More than 10 years ago, elegant studies from the Griffith laboratory identified migrational impairment in LCs in response to IL-1β and TNF injection in non-lesional psoriasis skin (70). Reduction in the number of epidermal LCs was measured 2–4 h after injection, and follow-up studies further stratified LC responses to the time of onset of psoriasis (58, 70, 76). Reduced migration of LCs toward inflammatory cytokines is attributed to the IL-17-induced keratinocyte secretome (77). A possible consequence of this migrational impairment is the accumulation of LCs in the dermis (67, 78–82), where they form dermal aggregates with T cells outside lymphatic vessels (Figures 2A–C). The localization of LCs in dermis and basal epidermis, adjacent to the basement membrane in areas where dermal immune cells are entering the epidermis, raises questions on the nature of interactions between LCs and other inflammatory cells, questions that at large remain to be answered.
Functional Profiling Reveals Inflammatory Properties of LCs in Psoriasis Plaques
Functional studies on human LCs in psoriasis lesions are scarce in comparison to the wealth of studies that have investigated the properties of blood-derived lesional immune cells. In line with the pro-inflammatory microenvironment within the psoriasis lesions (83), and despite the tolerogenic potential of LCs in healthy skin (40), LCs seem to play an active role in sustaining the inflammation in psoriasis. Transcriptional profiling of LCs sorted from lesional psoriasis revealed expression of several immune cell attracting chemokines including CXCL1 and CXCL10 and inflammatory chemokines such as CCL18 and CCL20 (57). In contrast, LCs derived from atopic dermatitis preferentially expressed CCL17 and CCL20, underlying the disease specificity of LC function. In a recent publication, a subset of myeloid cells expressing CD5 promoting induction of IL-22, IFNγ, TNF, and granzyme B in mixed lymphocyte reaction assays was enriched in psoriasis epidermis (84). We and others have directly shown that that LCs from psoriatic lesions produce IL-23 following TLR activation (31, 56), thereby directly linking LCs to the pathogenic IL-23/IL-17 axis. Conversely, lesional LCs also display increased mRNA levels for several tolerogenic factors, including IDO-1, PD-L1, and PD-L2 (31), which complicates interpretations of their role in chronic psoriasis plaque. New techniques are needed to fully understand the overall role of LCs in psoriasis, but current data point toward an active participation in shaping the local inflammatory milieu (Figure 1).
Local Antigen Presentation in Psoriasis Lesions
Systemic administration of T cell-depleting antibodies temporarily normalizes psoriasis pathology in human patients (85). Epidermal T cells accumulate (86, 87) and co-localize with both LCs and inflammatory DCs within psoriasis lesions (Figure 2B) (31). The impressive inflammatory profile of epidermal T cells (30, 33, 34, 88) could result from in situ stimulation by epidermal LCs and DCs. Indeed, several studies have shown that DCs derived from psoriasis lesions sustain the inflammation by producing TNF, iNOS, and IL-23 (20, 22–24, 26, 29, 35, 75). Furthermore, lesional DCs are capable of activating allogenic T cells and induce production of IL-17, IL-22, and IFN-γ (29, 57, 80, 89). Intriguingly, LCs from psoriasis skin show similar ability to stimulate allogenic T cells compared to LCs sorted from atopic dermatitis-affected skin (57). Several autoantigens are proposed to be important to maintain psoriasis (53, 90–92), but the polyclonal pool of pro-inflammatory T cells in psoriasis plaques complicates the concept of psoriasis as a purely autoimmune disease (92, 93). Lipid antigens are presented by CD1a, highly expressed on LCs and on inflammatory DCs. The presence of CD1a-restricted T cells polarized to IL-17 and IL-22 production in lesional psoriasis (91) is indicative of in situ antigen presentation of LCs to T cells, but formal proof of such events remains to be shown in human settings.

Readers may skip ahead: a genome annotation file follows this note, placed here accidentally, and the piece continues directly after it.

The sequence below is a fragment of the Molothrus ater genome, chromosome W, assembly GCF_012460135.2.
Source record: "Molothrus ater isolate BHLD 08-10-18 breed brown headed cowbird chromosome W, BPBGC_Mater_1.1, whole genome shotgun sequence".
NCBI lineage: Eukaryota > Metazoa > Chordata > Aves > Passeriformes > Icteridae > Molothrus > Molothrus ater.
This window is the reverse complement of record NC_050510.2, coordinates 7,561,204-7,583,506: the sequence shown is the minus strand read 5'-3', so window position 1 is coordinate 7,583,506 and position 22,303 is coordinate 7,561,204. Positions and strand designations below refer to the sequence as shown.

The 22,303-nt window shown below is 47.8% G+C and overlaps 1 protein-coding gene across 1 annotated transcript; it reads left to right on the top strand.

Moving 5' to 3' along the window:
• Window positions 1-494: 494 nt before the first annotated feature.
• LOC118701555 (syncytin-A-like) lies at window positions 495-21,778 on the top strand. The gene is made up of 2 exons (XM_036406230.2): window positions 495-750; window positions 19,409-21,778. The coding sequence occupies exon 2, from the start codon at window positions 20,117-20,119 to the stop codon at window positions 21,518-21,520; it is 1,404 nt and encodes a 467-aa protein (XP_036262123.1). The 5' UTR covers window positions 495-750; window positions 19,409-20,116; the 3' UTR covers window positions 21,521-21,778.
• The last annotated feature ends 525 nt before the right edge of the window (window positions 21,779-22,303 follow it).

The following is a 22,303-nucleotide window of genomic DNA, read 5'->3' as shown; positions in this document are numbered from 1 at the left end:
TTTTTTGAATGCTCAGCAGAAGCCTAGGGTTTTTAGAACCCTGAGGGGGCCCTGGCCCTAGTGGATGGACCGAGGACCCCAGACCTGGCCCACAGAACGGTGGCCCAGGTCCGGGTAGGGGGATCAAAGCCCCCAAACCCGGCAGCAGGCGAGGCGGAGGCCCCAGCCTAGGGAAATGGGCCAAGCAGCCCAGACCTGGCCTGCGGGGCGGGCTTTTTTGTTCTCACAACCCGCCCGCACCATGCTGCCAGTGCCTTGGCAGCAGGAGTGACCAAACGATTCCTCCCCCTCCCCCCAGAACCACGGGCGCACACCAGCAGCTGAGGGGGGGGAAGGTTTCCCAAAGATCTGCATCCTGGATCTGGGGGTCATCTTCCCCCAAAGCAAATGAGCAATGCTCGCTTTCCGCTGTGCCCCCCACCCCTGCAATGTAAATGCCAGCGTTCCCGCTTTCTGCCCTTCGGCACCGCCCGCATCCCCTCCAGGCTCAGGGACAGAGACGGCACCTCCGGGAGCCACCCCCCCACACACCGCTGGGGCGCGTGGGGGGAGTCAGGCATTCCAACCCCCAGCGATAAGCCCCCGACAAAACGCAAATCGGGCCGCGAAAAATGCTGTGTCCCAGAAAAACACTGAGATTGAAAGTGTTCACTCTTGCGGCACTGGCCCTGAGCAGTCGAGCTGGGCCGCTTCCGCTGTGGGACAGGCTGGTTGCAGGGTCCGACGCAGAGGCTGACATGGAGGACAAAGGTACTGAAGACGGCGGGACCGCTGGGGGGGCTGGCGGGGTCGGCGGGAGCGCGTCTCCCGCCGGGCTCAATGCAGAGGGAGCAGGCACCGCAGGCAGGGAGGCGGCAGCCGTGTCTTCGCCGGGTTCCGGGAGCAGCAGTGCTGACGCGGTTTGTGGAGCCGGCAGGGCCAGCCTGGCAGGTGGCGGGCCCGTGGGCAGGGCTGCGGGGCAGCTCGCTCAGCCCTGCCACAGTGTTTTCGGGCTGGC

LCs in Resolved Skin Show Potential to Maintain Pathogenic Resident T Cells
Therapies for psoriasis range from topical treatments to UV therapy and systemic immunomodulatory treatments. Biologics targeting cell-to-cell signaling through TNF or the IL-23/IL-17 pathway have revolutionized the clinical management of severe psoriasis. This range of different treatment strategies offers a possibility to investigate LC biology in different settings of resolved psoriasis (94, 95). UV light induces LC migration from the epidermis, and a reduction in the number of LCs in the skin has been noted after UV treatment (59, 72). TNF inhibitors alter the balance of resident and infiltrating DCs in both epidermis and dermis (69, 73, 74). Despite complete resolution of macroscopic disease, the local transcriptome remains dysregulated following both UVB and anti-TNF treatment (96, 97), and resident T cells poised to produce IL-17A and IL-22 accumulate in resolved lesions (30, 88). LCs sorted from resolved lesions after successful treatment with UVB therapy retain elevated IL15 expression, whereas LCs from anti-TNF-treated lesions display residual IL23 expression. Furthermore, LCs sorted from resolved lesions during TNF treatment, unlike healthy LCs, are able to respond to TLR stimulation with IL-23 production (31). These findings, together with their placement in close contact with T cells within active lesions (Figure 2B), put LCs both in the right place and perfectly equipped to induce IL-17 and IL-22 production in IL-23R-positive epidermal resident T cells (88).